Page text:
It did not matter whether it was knowledge of this skill or exercise and practice of this skill that is punished. The ancient authorities did in fact say that practice, rather than mere knowledge, was forbidden. This view afterwards changed. We must keep in mind that there have been times when these skills crept into use so much that they were even practised and advertised openly. But this was due to the disobedience and audacity of those who had been observed engaging in or practising these skills, rather than to any legal sanction. In fact, nearly all the emperors have repeatedly issued prohibitions which forbid meddling with such meaningless things, and those practising them were punished in accordance with the character of the consultation. If the emperor’s health was the subject of the consultation, death or other severe punishment was inflicted. The penalty was lighter where the inquiry concerned the consulter’s own health or that of his relatives. This last category also includes prophets, though they also must be punished, because they sometimes exercise their reprehensible skills to the prejudice of the communal peace and the Roman empire. Finally, there is extant a decree of the late emperor Antoninus Pius to Pacatus, legate of the province of Lyons. Since the rescript is rather long, I have said these few relevant words.

In fact, the emperor Marcus [ca. 161-180 CE] deported to the island of Syros [Greek island in the Aegean] someone who, in the sedition of Cassius, played the role of prophet and made many statements as though under divine inspiration. Certainly we should not allow men of this character to go unpunished, who, pretending that they have divine messages, make or circulate announcements or pretend that others have this knowledge.

[Followers of Mani in Diocletian edict of 297 or 302 CE]

Gregorius, in his seventh book under the title “Regarding Enchanters (malefici) and Manicheans” [after 303 CE]:

The emperors Diocletian and Maximian to Julian, proconsul of Africa. Excessive leisure sometimes incites improper people to transgress the limits of nature, and persuades them to introduce empty and scandalous kinds of superstitious teachings, so that many others are lured on to acknowledge the authority of their erroneous ideas. But the immortal gods, in their providence, have thought it appropriate to arrange that the principles of virtue and truth should, by the counsel and deliberations of many good, great and wise men be approved and established in their integrity. It is not right to oppose or resist these principles. Nor should an ancient sense of duty (religio) be held back by something new. It is indeed highly criminal to discuss teachings that were completely settled and defined by our ancestors, and which have their recognized place and course in our system. For this reason, we are resolutely determined to punish the stubborn depravity of these worthless people.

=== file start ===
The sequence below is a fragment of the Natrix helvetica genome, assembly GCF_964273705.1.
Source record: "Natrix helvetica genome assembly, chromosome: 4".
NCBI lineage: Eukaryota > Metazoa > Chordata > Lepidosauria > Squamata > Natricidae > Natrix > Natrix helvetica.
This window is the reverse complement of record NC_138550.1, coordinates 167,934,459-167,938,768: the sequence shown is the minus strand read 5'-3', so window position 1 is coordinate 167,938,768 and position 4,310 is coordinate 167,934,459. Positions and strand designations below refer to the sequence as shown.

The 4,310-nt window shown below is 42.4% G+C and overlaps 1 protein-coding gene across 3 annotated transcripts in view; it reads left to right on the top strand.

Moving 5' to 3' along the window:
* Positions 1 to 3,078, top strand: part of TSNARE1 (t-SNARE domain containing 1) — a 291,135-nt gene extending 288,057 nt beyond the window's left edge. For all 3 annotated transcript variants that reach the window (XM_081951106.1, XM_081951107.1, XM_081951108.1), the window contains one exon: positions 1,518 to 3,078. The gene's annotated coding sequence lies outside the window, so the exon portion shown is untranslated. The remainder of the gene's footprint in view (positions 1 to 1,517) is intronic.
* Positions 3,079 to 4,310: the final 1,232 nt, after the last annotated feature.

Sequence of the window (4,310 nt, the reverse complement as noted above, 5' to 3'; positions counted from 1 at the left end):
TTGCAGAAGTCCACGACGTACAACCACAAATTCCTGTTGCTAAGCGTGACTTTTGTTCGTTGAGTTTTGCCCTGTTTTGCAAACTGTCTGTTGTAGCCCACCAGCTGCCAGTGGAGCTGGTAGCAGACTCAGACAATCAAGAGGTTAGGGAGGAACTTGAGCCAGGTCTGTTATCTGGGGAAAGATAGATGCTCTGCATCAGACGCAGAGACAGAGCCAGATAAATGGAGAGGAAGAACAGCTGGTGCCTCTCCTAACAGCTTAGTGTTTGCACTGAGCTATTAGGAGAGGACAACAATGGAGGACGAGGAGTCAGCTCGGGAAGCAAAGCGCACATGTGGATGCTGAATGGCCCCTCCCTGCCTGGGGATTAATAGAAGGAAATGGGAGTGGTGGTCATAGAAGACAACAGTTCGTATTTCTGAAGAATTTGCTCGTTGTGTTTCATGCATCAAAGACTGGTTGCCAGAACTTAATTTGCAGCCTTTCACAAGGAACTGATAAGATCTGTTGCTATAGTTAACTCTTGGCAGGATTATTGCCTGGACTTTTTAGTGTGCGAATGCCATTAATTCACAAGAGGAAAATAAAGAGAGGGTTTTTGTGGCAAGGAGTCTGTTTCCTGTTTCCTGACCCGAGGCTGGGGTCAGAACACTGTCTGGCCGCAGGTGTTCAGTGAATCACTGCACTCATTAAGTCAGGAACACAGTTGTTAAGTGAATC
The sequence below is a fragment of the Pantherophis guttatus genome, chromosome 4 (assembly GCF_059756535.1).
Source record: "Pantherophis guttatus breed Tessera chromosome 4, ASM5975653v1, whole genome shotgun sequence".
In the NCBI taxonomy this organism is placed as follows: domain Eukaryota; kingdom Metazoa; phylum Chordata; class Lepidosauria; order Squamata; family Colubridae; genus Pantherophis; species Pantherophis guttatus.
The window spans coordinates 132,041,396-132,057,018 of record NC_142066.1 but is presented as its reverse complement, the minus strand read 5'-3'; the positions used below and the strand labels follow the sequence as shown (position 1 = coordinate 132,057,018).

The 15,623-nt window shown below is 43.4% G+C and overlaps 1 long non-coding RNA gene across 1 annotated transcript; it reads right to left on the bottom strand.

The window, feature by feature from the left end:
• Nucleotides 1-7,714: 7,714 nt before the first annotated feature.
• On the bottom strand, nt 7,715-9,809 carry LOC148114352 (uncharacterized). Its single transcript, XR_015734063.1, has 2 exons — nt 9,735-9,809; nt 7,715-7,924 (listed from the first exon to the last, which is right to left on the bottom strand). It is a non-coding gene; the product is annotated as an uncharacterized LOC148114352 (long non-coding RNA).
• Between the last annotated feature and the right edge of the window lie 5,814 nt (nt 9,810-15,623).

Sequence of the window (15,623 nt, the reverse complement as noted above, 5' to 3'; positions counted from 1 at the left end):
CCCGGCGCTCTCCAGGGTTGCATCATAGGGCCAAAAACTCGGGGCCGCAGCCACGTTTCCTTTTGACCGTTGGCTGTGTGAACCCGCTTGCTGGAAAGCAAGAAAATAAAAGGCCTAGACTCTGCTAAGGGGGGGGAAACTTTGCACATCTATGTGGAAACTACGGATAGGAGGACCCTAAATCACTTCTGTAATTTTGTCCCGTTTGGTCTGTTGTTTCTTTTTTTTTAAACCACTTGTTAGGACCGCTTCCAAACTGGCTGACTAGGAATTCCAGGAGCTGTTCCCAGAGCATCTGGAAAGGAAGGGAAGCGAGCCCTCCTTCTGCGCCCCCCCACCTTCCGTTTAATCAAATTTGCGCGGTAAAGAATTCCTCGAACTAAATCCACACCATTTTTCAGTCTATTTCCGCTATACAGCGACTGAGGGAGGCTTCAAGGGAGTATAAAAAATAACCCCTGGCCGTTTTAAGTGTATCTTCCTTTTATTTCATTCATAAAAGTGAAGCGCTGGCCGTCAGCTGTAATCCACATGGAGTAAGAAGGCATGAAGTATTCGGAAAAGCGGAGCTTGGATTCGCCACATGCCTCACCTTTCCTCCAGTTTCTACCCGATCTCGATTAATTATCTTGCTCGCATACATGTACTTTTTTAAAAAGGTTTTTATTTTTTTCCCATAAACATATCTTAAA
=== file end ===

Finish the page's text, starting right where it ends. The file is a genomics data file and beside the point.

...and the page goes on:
Regarding Manichaeans, about whom you have reported to us, they set up new and unheard-of sects in opposition to the older obligations (religiones), intending through their wickedness to cast out the teachings entrusted to us by divine favour in the old days. We have heard that they have just recently advanced or sprung forth like strange and monstrous omens from their native homes among the Persians – a descent group (gens) that is our enemy. They have settled in this part of the world, where they are perpetrating many crimes, disturbing the peace of the populace and causing the worst injuries to the communities. There is danger that, with time, they will follow their usual practice by trying to infect the innocent, orderly and peaceful Roman people, as well as our entire empire, with the detestable customs and perverse laws of the Persians as with the poison of a malignant serpent. And since all that your wisdom has set out in detail in your report of their ritual (religio) shows that what our laws regard as their misdeeds are clearly the offspring of a fantastic and lying imagination, we have appointed for these people the painful punishments and penalties which they deserve.

We order that the founders and leaders of these sects be subjected to severe punishment and, together with their abominable writings, burned in the flames. We direct that, if they continue to be recalcitrant, their followers shall suffer capital punishment, and shall have their goods forfeited to the Imperial treasury.

And if those who have gone over to that previously unheard-of, scandalous and completely notorious teaching or over to the teaching of the Persians are persons who hold public office, or are of any rank or standing, you will see to it that their estates are confiscated and the offenders sent to the mines at Phaeno [in Palestine] or on Prokonnessos island [in northwestern Asia Minor, modern Marmara]. And in order that this plague of iniquity will be completely uprooted from this our most happy age, let your eagerness lead you to carry out our orders and commands quickly.

Given at Alexandria, March 31st.


Source of the translation: M. Hyamson, Mosaicarum et romanarum legum collatio (London: OUP, 1913), public domain, adapted by Harland.